A modular story is one that can be experienced in any order. Generally you’ll have a beginning point and an ending point (maybe several ending points), with a series of ‘adventures’ that can happen in any order in between. So if A is the beginning, and X, Y and Z are possible endings, then the rest of the alphabet can show up in any order between those points.
It seems like it’s becoming a more common pattern for games, because it gives a stronger illusion of agency to the player. It’s more open world. But how does it work in writing?
When I’m editing a piece, I’ll sometimes think of it as fractal-like. A story-fractal, if you will. You can start by editing the story, the structure, the monster as a whole. Then you get into arcs and chapters. Peer closer and you’ll find that the scenes are paragraphs. Magnify it again and edit the sentences. Then look at the words and the letters that shape them.
Now, if I was working on a modular narrative for a game, I might look at the story-fractal in a chapter sort of way.
What I’ve been working on is what happens if you look at modular narrative at the sentence level of a story-fractal.
So I picked someone walking down a path for this first experiment, honestly because it was pretty easy — as long as nothing stops you from walking down the road, the order of events on the road doesn’t matter. I also tried the same thing with a fight sequence and with a conversation (the conversation was supposed to be a little disorienting — and with that crutch I think it worked. An interview would also be an interesting format that should work with this formula too).
From this first experiment, I expanded it into a larger story: multiple loops made of sentence modules. The loops can also be played in any order. I’m working on editing that now and will put it up when it’s done.
Challenges/Things I’m Considering:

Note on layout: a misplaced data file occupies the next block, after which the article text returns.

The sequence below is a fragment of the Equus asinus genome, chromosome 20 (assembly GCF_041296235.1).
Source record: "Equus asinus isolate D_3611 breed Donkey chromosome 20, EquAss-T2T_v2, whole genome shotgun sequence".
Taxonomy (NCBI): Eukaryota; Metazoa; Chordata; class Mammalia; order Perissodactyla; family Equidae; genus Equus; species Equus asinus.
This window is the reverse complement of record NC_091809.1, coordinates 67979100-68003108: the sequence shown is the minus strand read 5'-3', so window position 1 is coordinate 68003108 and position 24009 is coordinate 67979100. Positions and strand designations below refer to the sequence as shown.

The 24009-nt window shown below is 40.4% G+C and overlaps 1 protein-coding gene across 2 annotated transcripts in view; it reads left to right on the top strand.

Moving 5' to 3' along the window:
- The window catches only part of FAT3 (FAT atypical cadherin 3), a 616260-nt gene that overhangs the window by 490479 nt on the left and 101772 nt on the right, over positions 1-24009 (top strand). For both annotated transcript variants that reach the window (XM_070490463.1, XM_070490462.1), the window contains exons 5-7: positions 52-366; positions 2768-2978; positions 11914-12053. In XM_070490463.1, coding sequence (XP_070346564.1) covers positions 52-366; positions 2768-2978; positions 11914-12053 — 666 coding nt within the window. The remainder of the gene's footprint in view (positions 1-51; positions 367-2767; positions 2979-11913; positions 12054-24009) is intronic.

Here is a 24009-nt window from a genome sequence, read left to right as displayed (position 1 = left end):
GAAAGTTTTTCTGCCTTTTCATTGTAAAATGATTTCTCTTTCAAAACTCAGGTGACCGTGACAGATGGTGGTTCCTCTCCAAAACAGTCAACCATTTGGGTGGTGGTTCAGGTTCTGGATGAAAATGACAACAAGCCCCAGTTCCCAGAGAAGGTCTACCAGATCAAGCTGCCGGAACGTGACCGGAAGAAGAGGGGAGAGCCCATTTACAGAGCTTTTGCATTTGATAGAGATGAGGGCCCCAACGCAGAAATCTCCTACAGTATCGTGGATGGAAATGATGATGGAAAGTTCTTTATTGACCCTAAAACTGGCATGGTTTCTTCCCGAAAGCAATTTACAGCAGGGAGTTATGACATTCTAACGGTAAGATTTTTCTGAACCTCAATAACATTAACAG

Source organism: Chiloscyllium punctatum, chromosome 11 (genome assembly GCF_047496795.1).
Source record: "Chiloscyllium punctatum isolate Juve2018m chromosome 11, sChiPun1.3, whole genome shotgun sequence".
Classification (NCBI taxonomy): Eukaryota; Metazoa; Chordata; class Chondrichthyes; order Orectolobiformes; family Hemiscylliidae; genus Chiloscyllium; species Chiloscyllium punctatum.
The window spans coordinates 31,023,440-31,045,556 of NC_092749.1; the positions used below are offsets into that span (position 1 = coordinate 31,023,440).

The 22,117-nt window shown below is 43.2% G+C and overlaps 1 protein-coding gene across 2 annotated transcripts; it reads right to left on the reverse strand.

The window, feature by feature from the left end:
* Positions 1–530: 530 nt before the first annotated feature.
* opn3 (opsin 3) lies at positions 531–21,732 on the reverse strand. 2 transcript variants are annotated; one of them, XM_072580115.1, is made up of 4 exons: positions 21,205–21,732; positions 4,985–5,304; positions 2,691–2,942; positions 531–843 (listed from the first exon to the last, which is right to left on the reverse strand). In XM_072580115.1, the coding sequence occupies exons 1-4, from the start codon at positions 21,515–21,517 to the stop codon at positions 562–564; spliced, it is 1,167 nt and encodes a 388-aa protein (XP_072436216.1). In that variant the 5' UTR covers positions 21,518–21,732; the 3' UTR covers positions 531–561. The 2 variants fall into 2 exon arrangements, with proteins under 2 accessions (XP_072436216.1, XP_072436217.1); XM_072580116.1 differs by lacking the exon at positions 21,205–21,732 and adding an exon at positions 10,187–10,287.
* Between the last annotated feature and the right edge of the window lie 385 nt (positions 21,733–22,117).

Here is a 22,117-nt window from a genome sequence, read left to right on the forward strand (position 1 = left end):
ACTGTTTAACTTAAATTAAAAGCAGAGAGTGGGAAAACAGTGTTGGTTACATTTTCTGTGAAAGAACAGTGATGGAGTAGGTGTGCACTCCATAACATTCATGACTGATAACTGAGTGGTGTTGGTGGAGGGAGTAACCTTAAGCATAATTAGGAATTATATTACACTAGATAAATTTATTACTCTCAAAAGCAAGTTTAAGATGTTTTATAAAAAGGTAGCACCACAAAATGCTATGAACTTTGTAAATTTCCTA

- I want the finished version to feel like a story. Or at least retain the satisfaction we get from experiencing a story that ‘arcs’ well. How do you build towards an ending when you don’t know which bricks came in which order?
- How do you include the details which make good worldbuilding/setting without ever relying too heavily on past or future details?
- How repetitive can you go without losing interest? How is repetition effective in a story like this? Is repetition effective in a story like this?
Things I want to experiment with or would like to see:
- Other experiments with narrative told through modular sentences. If you build one on Twine or something else, let me know. I’d love to see it.
- Can we get rid of the beginning and end points? How effective is it, and what does it do to the structure?
- Because humans experience time as linear, no matter how modular the story is, it still gets experienced in a linear way. Is there a way to break this? How? I know it may be a super non-practical question, but I’m curious. Have a few ideas I want to try in the future.
- Physical variants on this idea. You could have a deck of cards that did the same thing. Would that be cool? Some board games do really neat things with modular narratives. But they also usually have a social component that enhances that experience. What percentage is there in seeing (physically) that something is random? Does that enhance the wonder of the storytelling?
What storytelling stuff are ya’ll up to?